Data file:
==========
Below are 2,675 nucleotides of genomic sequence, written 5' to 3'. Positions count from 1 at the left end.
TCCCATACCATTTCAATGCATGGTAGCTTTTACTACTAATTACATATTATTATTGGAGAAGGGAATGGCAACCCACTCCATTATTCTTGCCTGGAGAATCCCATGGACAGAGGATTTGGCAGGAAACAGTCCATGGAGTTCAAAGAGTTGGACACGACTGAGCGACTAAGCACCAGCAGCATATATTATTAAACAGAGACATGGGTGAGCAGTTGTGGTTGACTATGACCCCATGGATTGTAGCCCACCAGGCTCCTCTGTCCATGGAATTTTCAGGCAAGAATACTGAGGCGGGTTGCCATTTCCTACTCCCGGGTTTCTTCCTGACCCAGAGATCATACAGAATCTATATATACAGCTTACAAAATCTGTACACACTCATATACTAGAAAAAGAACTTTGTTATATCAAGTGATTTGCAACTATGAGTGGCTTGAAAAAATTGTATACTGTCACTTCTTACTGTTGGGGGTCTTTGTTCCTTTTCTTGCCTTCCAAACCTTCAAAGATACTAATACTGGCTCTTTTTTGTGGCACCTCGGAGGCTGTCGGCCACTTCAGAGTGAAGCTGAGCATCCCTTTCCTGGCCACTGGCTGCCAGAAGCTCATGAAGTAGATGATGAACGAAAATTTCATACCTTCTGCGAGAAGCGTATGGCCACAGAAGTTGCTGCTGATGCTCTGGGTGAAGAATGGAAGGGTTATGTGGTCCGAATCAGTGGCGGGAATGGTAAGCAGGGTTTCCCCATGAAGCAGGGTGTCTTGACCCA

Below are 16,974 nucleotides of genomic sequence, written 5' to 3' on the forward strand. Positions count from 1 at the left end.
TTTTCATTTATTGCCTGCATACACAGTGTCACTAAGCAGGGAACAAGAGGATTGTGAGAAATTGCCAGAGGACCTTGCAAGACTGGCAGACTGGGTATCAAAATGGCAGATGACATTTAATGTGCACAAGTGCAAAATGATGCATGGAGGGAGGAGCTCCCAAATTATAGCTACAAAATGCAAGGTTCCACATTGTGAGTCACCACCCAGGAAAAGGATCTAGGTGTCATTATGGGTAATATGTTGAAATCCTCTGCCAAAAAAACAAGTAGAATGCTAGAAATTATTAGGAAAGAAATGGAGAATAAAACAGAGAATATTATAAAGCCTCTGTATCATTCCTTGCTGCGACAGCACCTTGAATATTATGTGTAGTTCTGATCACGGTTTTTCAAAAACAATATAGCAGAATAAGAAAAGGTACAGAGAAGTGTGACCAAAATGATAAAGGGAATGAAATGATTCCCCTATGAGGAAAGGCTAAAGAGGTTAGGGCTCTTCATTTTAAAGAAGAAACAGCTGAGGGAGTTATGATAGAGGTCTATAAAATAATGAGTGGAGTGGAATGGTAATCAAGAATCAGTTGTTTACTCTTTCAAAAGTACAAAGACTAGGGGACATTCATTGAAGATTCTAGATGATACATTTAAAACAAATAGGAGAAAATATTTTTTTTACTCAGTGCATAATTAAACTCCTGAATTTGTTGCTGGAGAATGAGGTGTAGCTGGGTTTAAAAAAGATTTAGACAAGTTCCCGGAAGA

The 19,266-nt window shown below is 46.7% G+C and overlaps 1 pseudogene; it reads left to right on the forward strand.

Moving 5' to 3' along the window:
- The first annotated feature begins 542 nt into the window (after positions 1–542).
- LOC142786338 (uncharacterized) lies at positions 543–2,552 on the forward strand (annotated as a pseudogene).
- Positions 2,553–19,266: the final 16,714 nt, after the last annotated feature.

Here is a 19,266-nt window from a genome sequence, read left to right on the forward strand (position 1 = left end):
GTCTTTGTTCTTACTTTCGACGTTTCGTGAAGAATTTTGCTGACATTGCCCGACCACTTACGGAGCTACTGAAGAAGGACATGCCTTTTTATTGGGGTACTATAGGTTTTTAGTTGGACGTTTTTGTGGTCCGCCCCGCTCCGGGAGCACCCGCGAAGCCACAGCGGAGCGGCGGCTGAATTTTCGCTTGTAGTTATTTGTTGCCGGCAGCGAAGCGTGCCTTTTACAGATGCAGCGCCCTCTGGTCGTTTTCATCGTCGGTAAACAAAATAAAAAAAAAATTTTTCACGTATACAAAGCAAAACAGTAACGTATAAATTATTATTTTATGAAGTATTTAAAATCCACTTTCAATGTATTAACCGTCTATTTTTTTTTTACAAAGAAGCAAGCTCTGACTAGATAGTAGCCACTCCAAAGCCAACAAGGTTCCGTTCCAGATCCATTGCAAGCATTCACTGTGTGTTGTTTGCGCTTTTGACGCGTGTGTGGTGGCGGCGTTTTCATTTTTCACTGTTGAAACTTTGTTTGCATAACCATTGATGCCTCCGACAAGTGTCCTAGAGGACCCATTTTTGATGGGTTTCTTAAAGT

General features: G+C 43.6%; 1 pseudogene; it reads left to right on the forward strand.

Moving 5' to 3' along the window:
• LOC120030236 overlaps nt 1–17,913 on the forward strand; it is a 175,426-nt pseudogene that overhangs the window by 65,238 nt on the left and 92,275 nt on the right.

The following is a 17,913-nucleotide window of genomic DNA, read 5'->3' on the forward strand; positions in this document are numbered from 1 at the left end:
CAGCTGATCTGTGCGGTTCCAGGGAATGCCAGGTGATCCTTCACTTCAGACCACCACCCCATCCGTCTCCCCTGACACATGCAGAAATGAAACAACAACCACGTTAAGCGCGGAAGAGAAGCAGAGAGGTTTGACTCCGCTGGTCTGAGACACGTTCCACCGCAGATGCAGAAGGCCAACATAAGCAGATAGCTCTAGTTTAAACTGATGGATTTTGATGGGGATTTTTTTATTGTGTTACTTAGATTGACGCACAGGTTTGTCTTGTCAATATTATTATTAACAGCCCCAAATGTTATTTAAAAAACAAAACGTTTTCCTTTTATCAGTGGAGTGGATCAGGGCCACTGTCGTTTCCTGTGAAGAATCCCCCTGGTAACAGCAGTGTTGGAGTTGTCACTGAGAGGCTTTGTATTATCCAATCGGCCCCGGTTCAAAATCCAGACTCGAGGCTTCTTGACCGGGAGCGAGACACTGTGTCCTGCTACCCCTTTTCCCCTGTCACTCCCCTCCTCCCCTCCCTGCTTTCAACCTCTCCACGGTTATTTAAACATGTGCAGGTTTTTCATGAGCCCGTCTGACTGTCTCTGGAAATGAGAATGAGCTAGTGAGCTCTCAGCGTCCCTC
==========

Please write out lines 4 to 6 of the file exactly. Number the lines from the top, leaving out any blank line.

TTTTCATTTATTGCCTGCATACACAGTGTCACTAAGCAGGGAACAAGAGGATTGTGAGAAATTGCCAGAGGACCTTGCAAGACTGGCAGACTGGGTATCAAAATGGCAGATGACATTTAATGTGCACAAGTGCAAAATGATGCATGGAGGGAGGAGCTCCCAAATTATAGCTACAAAATGCAAGGTTCCACATTGTGAGTCACCACCCAGGAAAAGGATCTAGGTGTCATTATGGGTAATATGTTGAAATCCTCTGCCAAAAAAACAAGTAGAATGCTAGAAATTATTAGGAAAGAAATGGAGAATAAAACAGAGAATATTATAAAGCCTCTGTATCATTCCTTGCTGCGACAGCACCTTGAATATTATGTGTAGTTCTGATCACGGTTTTTCAAAAACAATATAGCAGAATAAGAAAAGGTACAGAGAAGTGTGACCAAAATGATAAAGGGAATGAAATGATTCCCCTATGAGGAAAGGCTAAAGAGGTTAGGGCTCTTCATTTTAAAGAAGAAACAGCTGAGGGAGTTATGATAGAGGTCTATAAAATAATGAGTGGAGTGGAATGGTAATCAAGAATCAGTTGTTTACTCTTTCAAAAGTACAAAGACTAGGGGACATTCATTGAAGATTCTAGATGATACATTTAAAACAAATAGGAGAAAATATTTTTTTTACTCAGTGCATAATTAAACTCCTGAATTTGTTGCTGGAGAATGAGGTGTAGCTGGGTTTAAAAAAGATTTAGACAAGTTCCCGGAAGA

The 19,266-nt window shown below is 46.7% G+C and overlaps 1 pseudogene; it reads left to right on the forward strand.

Moving 5' to 3' along the window: